Mexico's Incoming Government Denies Striking "Remain In Mexico" Deal With Trump

Mexico's incoming government has denied striking a "Remain in Mexico" deal with President Trump which would require migrants applying for US asylum to wait in Mexico, according to Reuters

There is "no agreement of any type between the future government of Mexico and the United States," said Olga Sanchez Cordero, Mexico's incoming interior minister and top domestic policy official for president-elect Manuel Lopez, who takes office on Dec. 1. The statement contracts a Saturday report in the Washington Post.

Cordero told Reuters that the incoming government was in talks with the Trump administration, but made clear that they could not make any agreement since they are not yet in power. 

Sanchez ruled out that Mexico would be declared a “safe third country” for asylum claimants, following a Washington Post report of a deal with the Trump administration known as “Remain in Mexico,” which quoted her calling it a “short-term solution.”

The plan, according to the newspaper, foresees migrants staying in Mexico while their asylum claims in the United States are being processed, potentially ending a system Trump decries as “catch and release” that has until now often allowed those seeking refuge to wait on safer U.S. soil. -Reuters

Meanwhile, Mexico's incoming deputy interior minister Zoe Robledo said that the details of the "Remain in Mexico" plan were still under discussion. Robledo told Reuters, adding that the incoming government sought to find jobs for Central American migrants which are understaffed - such as maquila assembly plants where multinational corporations take advantage of cheap labor for the final stages of production. 

"What we’re aiming for is that people leaving their countries due to security issues or violence can find a place to stay in Mexico if that is their decision," Robledo added.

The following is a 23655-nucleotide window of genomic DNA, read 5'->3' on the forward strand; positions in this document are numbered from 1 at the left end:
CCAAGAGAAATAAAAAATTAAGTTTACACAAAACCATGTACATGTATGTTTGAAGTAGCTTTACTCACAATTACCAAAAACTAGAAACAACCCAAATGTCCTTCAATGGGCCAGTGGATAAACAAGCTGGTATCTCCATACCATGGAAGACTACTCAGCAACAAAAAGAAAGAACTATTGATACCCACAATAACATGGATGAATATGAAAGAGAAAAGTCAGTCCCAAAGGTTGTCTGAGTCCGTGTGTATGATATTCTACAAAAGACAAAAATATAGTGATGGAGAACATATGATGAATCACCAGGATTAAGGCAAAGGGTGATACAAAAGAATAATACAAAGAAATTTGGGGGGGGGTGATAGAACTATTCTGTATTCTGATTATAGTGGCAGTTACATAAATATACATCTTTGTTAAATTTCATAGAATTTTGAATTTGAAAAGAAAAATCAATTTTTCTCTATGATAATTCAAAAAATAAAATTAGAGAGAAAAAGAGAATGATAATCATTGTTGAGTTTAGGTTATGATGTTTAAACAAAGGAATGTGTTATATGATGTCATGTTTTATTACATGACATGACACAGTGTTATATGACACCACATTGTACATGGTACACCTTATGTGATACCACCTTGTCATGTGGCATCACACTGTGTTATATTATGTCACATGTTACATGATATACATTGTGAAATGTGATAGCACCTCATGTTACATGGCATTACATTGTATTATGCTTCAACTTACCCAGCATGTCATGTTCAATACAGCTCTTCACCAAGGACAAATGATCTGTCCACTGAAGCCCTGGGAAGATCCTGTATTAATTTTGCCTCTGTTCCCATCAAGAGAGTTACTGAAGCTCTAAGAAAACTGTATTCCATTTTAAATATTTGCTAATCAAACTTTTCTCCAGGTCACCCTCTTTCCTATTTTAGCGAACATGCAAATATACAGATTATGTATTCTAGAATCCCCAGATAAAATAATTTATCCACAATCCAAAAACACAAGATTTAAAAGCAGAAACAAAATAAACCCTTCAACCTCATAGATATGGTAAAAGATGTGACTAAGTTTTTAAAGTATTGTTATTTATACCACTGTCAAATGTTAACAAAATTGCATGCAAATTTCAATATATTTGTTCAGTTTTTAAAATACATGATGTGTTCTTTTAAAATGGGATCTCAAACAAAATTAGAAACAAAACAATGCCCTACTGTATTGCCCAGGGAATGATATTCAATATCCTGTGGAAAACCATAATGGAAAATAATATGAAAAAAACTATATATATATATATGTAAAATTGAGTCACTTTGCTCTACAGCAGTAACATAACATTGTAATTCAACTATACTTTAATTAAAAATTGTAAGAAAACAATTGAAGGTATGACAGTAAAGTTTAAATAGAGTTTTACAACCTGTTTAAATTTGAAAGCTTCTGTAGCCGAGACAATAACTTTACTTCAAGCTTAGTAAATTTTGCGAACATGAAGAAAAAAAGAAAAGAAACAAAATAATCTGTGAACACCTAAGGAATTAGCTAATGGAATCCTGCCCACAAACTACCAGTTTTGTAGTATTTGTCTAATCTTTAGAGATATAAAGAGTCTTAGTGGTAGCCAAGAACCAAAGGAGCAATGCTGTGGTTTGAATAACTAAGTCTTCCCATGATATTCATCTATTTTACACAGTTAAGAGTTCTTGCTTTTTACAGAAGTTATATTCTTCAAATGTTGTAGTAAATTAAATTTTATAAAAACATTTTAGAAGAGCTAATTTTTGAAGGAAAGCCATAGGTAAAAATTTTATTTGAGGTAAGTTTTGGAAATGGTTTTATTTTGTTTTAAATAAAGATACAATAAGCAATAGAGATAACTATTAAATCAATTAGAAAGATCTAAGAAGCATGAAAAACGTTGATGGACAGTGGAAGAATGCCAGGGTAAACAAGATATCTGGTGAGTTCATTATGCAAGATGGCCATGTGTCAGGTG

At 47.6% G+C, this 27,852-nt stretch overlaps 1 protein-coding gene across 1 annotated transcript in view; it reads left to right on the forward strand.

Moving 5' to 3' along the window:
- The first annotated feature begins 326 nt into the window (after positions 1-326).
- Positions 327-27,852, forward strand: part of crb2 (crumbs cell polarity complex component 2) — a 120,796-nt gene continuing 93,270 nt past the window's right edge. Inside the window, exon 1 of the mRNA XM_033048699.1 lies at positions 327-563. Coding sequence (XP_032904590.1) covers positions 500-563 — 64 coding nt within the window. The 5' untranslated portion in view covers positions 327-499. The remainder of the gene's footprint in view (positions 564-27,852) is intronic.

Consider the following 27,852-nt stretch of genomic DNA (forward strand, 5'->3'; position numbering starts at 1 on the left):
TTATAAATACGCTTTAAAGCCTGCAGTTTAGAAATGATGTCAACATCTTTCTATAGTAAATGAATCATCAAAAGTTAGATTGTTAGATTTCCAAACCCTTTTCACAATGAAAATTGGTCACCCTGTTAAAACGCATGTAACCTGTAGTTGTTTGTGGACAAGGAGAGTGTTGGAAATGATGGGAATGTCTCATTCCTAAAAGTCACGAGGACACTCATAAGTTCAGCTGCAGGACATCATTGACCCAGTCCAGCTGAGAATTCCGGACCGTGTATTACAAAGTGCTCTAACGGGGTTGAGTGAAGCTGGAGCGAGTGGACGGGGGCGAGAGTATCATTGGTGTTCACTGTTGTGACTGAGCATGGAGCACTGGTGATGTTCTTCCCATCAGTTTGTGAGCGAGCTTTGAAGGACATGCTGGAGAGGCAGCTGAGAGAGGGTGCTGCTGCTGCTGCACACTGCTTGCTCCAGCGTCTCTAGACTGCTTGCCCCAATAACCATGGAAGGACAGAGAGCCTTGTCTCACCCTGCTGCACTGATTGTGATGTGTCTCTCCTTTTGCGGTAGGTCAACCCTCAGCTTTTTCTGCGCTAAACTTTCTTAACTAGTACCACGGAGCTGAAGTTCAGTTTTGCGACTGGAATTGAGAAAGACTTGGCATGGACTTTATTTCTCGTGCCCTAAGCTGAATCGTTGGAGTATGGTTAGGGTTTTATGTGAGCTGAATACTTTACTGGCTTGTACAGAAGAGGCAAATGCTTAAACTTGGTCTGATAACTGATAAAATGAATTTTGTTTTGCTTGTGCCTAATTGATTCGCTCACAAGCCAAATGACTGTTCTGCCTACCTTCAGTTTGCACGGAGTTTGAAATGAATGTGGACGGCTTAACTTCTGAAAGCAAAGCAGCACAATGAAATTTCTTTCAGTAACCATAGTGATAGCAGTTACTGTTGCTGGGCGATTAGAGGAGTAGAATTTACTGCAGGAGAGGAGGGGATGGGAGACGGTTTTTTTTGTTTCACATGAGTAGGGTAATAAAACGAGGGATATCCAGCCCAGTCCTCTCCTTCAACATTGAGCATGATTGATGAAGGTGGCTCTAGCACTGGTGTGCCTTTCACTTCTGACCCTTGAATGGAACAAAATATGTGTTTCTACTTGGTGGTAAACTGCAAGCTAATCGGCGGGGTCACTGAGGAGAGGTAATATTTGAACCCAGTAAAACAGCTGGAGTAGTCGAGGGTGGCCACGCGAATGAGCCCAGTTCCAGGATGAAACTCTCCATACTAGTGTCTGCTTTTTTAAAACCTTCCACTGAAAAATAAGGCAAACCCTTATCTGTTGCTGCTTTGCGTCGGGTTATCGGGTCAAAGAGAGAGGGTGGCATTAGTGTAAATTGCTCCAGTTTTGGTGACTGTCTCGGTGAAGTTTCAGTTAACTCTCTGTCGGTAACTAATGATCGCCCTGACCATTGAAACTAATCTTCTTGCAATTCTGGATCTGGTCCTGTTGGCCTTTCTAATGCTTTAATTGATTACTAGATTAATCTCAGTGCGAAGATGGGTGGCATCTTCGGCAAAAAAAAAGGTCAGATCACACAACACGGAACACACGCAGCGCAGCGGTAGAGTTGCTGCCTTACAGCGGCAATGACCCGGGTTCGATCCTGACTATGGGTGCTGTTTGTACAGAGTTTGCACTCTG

In a Saturday Tweet, Trump declared: "Migrants at the Southern Border will not be allowed into the United States until their claims are individually approved in court. We only will allow those who come into our Country legally. Other than that our very strong policy is Catch and Detain. No “Releasing” into the U.S.," adding "All will stay in Mexico" in a second tweet in which he threatened to close the southern US border if necessary. 

Trump's plan is "outright illegal" according to Jenna Gilbert, managing attorney for the Los Angeles office of Human Rights First, adding "I'm sure the administration will once more see itself in court." 

Sanchez, who said the situation of migrant caravans was “very delicate,” did not explicitly rule out that Mexico could keep caravan migrants on its soil while their U.S. asylum claims are processed. But she told Reuters that plans to assume “safe third country” status were “ruled out.” -Reuters

Asylum seekers would be required to claim refugee status in Mexico if it were to assume "safe third country" status, however migration activists have long argued that Mexico's is too dangerous to offer safe haven for migrants fleeing Central American violence.